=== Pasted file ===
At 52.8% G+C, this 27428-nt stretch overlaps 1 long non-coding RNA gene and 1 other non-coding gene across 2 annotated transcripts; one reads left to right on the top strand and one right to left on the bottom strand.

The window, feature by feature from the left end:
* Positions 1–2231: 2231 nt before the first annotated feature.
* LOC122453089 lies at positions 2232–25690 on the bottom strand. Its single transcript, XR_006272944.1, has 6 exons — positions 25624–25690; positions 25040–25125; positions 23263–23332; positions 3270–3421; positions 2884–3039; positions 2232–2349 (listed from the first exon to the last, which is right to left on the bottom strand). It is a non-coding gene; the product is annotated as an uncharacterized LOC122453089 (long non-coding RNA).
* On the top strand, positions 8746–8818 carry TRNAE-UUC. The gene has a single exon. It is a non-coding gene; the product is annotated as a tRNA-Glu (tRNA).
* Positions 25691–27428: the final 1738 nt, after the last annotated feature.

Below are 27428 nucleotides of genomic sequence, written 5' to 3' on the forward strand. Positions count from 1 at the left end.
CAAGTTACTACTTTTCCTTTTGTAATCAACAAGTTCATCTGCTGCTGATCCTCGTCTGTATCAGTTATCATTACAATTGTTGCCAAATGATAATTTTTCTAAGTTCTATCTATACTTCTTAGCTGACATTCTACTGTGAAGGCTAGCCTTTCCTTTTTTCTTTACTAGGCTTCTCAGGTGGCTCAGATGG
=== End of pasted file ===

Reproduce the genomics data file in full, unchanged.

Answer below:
At 52.8% G+C, this 27428-nt stretch overlaps 1 long non-coding RNA gene and 1 other non-coding gene across 2 annotated transcripts; one reads left to right on the top strand and one right to left on the bottom strand.

The window, feature by feature from the left end:
* Positions 1–2231: 2231 nt before the first annotated feature.
* LOC122453089 lies at positions 2232–25690 on the bottom strand. Its single transcript, XR_006272944.1, has 6 exons — positions 25624–25690; positions 25040–25125; positions 23263–23332; positions 3270–3421; positions 2884–3039; positions 2232–2349 (listed from the first exon to the last, which is right to left on the bottom strand). It is a non-coding gene; the product is annotated as an uncharacterized LOC122453089 (long non-coding RNA).
* On the top strand, positions 8746–8818 carry TRNAE-UUC. The gene has a single exon. It is a non-coding gene; the product is annotated as a tRNA-Glu (tRNA).
* Positions 25691–27428: the final 1738 nt, after the last annotated feature.

Below are 27428 nucleotides of genomic sequence, written 5' to 3' on the forward strand. Positions count from 1 at the left end.
CAAGTTACTACTTTTCCTTTTGTAATCAACAAGTTCATCTGCTGCTGATCCTCGTCTGTATCAGTTATCATTACAATTGTTGCCAAATGATAATTTTTCTAAGTTCTATCTATACTTCTTAGCTGACATTCTACTGTGAAGGCTAGCCTTTCCTTTTTTCTTTACTAGGCTTCTCAGGTGGCTCAGATGG